|Cooper (1999)||Requisite considerations at the institutional level that should be modelled when creating a student portfolio assessment project.
• Identification of skill areas
• Design of measurable outcomes
• Identification of learning strategies
• Identification of performance indicators
• Collection of evidence
|Lorenzo & Ittleson (2005b)||Guiding questions that need to be considered by any institution considering electronic portfolio adoption.
• Should an e-portfolio be an official record of a student’s work?
• How long should an e-portfolio remain at an institution after the student graduates?
• Who owns the e-portfolio?
• How should an institution promote and support the use of electronic portfolios?
• How are electronic portfolios evaluated in a manner that is both valid and reliable?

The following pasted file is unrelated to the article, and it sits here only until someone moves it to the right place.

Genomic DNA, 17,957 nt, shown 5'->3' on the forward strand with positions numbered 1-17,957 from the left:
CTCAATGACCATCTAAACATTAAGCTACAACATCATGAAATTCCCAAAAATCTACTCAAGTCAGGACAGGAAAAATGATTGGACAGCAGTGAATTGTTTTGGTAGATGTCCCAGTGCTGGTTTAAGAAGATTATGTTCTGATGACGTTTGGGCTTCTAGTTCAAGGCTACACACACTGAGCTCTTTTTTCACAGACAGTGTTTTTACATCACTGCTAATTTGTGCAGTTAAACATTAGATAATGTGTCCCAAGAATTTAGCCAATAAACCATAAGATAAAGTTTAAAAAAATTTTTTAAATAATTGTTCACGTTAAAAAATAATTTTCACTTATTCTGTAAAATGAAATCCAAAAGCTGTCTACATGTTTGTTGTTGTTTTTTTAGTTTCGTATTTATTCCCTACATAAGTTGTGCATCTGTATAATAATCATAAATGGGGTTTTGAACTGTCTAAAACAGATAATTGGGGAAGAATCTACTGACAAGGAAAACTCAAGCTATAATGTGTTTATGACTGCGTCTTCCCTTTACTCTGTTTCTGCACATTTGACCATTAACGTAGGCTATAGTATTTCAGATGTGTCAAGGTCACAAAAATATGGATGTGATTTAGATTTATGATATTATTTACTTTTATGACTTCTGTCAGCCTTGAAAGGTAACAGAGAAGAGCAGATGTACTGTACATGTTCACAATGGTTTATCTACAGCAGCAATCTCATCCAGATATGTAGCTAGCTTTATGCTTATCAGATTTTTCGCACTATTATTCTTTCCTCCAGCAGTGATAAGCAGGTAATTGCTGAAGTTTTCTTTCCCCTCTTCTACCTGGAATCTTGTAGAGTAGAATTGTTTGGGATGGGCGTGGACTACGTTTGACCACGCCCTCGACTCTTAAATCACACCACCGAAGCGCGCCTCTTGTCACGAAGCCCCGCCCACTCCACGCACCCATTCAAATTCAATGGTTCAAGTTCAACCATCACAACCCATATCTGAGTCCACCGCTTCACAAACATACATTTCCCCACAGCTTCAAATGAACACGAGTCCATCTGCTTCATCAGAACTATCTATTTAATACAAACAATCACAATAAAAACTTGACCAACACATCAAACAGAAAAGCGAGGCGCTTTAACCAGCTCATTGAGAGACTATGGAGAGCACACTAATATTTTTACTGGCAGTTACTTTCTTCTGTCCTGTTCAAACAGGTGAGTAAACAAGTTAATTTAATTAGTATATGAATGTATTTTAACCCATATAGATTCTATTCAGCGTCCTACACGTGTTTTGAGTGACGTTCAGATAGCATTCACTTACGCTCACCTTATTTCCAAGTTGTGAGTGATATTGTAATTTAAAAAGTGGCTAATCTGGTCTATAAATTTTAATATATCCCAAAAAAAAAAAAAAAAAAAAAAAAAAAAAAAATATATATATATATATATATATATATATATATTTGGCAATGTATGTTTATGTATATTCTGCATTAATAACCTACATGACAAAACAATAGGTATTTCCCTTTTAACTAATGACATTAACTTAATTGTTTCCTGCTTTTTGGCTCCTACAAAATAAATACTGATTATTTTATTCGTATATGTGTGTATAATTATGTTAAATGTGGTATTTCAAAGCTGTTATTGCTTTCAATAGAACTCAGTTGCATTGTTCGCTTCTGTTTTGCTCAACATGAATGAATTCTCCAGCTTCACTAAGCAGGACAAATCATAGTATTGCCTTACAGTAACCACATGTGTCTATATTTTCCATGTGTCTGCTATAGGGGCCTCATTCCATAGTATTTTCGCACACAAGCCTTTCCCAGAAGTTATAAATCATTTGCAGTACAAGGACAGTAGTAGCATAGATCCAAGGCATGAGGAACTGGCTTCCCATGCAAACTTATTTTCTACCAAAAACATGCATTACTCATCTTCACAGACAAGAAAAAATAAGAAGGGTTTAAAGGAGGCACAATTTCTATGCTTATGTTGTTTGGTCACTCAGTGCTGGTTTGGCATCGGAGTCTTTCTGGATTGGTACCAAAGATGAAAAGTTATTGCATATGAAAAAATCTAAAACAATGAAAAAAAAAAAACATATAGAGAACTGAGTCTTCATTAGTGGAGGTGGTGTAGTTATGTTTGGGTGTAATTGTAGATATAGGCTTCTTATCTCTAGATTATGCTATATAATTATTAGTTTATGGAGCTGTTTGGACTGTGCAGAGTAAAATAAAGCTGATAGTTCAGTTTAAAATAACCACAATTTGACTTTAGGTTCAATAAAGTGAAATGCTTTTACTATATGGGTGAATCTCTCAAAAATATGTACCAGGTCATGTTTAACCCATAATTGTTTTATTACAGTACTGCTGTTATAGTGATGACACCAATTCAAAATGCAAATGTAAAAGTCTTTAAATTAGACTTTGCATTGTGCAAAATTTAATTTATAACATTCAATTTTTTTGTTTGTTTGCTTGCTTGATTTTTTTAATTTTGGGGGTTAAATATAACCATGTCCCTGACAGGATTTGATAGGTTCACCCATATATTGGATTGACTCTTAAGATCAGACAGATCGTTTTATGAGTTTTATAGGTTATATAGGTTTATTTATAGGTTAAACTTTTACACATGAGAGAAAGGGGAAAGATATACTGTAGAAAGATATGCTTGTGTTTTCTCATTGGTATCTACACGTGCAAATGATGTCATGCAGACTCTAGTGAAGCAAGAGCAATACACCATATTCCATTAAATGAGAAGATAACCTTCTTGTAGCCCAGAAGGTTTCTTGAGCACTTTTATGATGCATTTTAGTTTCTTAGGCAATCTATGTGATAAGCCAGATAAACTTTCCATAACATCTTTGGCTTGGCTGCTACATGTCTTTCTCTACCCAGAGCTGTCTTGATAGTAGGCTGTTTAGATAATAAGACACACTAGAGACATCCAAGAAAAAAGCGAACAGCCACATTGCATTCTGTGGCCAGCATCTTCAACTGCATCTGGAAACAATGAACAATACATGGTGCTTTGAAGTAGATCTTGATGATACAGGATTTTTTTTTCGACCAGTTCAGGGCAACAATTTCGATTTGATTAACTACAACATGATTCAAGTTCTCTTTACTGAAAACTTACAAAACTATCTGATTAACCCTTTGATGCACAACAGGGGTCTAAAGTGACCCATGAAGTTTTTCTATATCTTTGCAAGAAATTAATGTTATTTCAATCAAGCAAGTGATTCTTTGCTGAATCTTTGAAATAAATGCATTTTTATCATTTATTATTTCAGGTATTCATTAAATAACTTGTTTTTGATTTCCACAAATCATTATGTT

• How can institutions encourage reflection in the design and use of electronic portfolios?
|Zeichner & Wray (2001)||Guiding questions.
• What is the purpose of the portfolio: learning, assessment, or professional purpose?
• Who controls authorship and how much and how many guidelines should exist?
• How and what should the portfolios be organized around?
• What kinds of artifacts are acceptable as pieces of evidence?
• How much input and guidance should come from educators?
• How should the portfolio be assessed?
• What should happen to the portfolio after it is finished?
|Jafari (2004)||Considerations that should guide the electronic portfolio adoption and creation process
• The system’s future users,
• Potential benefits,
• Technological features,
• Usability, and Versatility.
|Butler (2006)||Common issues related to portfolio implementation and maintenance whose consideration must be a part of the decision implementation and sustaining processes
• Lack of guidelines
• Overabundance of guidelines causing restriction
• Lack of examples from previous portfolios
• Lack of guidance
• Lack of support
• Technical problems,
• Lack of technology skills of students and staff,
• Lack of time
• Poor buy in,
• Lack of security
• Student inexperience with authoring reflections,
• Unclear assessment strategies
• Lack of or too much feedback.